FIGURE 15 Effects of leptin in leptin-deficient mice. Body weights of female obese mice treated with saline (control) or 270 pg of leptin/day were compared to body weights of obese mice treated with saline, but fed an amount of food equal to that consumed by the leptin-treated mice (pair-fed). Note that the loss of body weight produced by leptin was not accounted for simply by decreased food intake. (From Levin N, Nelson C, Gurney A, Vandlen R, de Sauvage F. Pair-feeding studies provide compelling evidence that the ob protein exerts adipose-reducing effects in excess of those induced by reductions in food intake. Proc Natl Acad Sci USA 1996;93:1726-1730.)



FIGURE 16 Leptin concentrations in blood plasma correlate with body fat content in 500 human subjects. (From Caro JF, Sinha MK, Kolaczynski JW, Zhang PL, Considine RV. Leptin: The tale of an obesity gene. Diabetes 1996;45:1455-1462.)

receptors that signals by activation of the cytosolic tyrosine kinase JAK2 (see Chapter 2). Multiple splice variants of leptin receptor mRNA give rise to different isoforms, including one that circulates as a soluble protein. Other isoforms have truncated cytoplasmic domains, but only the form with the full-length cytoplasmic tail appears to be capable of signaling. Truncated forms, which are expressed in vascular endothelium and the choroid plexus, may serve a transport function to facilitate passage of leptin across blood vessels in the brain to breech the blood-brain barrier and thus deliver leptin to target cells in the central nervous system.

The principal targets for leptin are neurons in the arcuate nuclei of the hypothalamus, but leptin receptors are also found in neurons of the paraventri-cular, ventromedial, and dorsomedial nuclei and neurons in the lateral hypothalamus. Neuropeptide transmitters of some of these neurons have been identified along with their receptors, and the sites of their expression have been located. These neurons project to hypothalamic and brain-stem autonomic integrating centers. Neurons from the arcuate and paraventricular nuclei project to the median eminence of the hypothalamus where they release hypophysio-tropic hormones into the hypophysial-portal circulation (see Chapter 38). Through these neural connections, leptin integrates nutritional status with adrenal, gona-dal, and thyroidal function and with GH and prolactin secretion. Some of the relevant neuropeptides are as follows:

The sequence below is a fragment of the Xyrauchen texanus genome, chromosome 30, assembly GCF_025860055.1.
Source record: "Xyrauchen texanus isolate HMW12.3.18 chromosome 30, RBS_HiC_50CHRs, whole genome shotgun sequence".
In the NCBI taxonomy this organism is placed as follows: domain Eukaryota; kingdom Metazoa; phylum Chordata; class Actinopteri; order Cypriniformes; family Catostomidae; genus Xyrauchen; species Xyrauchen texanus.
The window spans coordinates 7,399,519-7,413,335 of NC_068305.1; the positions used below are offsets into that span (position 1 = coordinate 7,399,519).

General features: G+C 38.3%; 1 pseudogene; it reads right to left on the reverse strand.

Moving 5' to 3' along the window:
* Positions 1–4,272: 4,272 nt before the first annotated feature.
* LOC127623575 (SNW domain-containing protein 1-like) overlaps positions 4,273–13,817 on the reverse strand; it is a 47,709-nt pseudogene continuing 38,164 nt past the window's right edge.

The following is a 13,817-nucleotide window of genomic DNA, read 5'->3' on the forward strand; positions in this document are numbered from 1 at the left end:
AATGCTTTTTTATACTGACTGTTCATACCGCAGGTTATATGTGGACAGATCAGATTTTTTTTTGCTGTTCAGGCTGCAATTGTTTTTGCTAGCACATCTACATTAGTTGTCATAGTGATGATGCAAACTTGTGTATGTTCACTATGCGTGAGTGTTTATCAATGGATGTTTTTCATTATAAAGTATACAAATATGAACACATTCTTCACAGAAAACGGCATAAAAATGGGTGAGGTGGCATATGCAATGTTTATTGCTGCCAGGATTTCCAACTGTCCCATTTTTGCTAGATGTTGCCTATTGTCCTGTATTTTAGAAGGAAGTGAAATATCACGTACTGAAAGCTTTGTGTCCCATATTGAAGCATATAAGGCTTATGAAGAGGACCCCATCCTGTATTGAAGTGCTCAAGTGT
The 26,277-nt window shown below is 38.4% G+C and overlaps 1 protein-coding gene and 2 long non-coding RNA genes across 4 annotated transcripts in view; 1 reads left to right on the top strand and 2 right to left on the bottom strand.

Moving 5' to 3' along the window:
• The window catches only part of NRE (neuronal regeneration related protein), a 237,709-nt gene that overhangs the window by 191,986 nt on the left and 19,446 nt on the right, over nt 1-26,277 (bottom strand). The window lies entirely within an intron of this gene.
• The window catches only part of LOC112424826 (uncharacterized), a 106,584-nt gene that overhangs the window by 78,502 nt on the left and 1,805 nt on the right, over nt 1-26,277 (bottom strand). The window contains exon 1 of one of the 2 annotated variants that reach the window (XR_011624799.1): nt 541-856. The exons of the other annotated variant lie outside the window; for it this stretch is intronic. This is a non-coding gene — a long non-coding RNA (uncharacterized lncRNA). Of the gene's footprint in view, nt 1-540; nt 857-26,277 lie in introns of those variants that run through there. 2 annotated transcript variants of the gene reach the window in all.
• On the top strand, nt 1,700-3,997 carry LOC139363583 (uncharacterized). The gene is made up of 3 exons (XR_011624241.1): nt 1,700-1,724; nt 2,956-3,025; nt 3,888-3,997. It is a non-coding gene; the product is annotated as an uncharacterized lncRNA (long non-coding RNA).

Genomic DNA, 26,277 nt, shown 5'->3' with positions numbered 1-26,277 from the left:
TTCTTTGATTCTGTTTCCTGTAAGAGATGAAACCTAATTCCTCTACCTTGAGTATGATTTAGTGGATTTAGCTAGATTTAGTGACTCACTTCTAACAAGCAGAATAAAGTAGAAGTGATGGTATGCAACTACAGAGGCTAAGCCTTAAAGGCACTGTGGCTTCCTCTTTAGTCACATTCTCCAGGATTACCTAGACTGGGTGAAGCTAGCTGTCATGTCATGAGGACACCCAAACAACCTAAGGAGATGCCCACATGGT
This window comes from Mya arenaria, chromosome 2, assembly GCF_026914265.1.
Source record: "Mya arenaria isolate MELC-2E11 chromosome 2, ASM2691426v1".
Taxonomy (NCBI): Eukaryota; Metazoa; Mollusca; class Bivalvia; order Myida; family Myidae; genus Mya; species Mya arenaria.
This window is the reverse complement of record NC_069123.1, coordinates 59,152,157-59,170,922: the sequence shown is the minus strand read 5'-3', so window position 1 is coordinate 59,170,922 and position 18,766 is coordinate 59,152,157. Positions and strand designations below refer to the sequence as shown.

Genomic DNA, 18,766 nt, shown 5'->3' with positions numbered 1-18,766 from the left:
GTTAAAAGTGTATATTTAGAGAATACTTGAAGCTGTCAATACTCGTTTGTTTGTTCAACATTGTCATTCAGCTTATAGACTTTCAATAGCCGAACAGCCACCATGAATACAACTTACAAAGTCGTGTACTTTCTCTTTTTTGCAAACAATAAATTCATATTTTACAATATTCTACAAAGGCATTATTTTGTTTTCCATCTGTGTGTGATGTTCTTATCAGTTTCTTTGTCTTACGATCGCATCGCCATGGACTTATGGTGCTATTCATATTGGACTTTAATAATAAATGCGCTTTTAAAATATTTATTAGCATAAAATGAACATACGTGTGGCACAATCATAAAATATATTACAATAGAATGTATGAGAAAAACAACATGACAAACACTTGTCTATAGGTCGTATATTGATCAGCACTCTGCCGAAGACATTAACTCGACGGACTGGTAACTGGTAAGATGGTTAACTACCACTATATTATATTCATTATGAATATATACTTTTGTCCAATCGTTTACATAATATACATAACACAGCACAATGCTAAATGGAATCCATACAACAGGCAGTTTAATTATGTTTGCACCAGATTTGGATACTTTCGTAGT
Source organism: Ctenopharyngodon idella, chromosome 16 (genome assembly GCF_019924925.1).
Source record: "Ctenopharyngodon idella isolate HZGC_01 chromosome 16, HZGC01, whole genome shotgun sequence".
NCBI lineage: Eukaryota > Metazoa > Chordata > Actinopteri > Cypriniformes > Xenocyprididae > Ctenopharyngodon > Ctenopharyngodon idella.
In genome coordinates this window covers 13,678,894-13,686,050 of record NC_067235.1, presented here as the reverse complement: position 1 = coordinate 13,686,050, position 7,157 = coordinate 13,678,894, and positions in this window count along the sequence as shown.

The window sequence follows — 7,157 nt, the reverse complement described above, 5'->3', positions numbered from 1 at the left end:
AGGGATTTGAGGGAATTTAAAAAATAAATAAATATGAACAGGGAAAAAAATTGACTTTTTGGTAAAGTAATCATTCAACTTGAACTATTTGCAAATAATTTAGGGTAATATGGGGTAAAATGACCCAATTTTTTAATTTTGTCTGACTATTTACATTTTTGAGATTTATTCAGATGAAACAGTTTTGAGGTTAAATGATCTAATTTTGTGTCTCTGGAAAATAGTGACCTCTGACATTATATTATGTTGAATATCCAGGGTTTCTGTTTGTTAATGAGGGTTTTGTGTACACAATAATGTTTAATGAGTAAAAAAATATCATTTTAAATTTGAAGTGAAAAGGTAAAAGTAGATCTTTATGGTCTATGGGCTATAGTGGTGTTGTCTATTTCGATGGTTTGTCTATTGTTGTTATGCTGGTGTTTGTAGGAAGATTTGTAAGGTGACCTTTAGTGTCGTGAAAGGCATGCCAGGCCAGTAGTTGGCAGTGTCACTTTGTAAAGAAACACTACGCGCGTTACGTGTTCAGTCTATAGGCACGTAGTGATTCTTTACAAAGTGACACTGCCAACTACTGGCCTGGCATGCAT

• Neuropeptide Y (NPY) is a 36-amino-acid peptide that is abundantly expressed in neurons of the arcuate nuclei of the hypothalamus whose axons project to the paraventricular nuclei and the lateral hypothalamic area. Its expression is increased during fasting. When administered into the hypothalamus of rodents, NPY stimulates food intake, lowers energy expenditure, and with continued administration may produce obesity. Expression of NPY is increased in leptin deficiency; production, and transcription and release of NPY are suppressed by leptin administration.

• Pro-opiomelanocortin (POMC), the precursor of ACTH in anterior pituitary cells, is also expressed in the arcuate nucleus of the hypothalamus where

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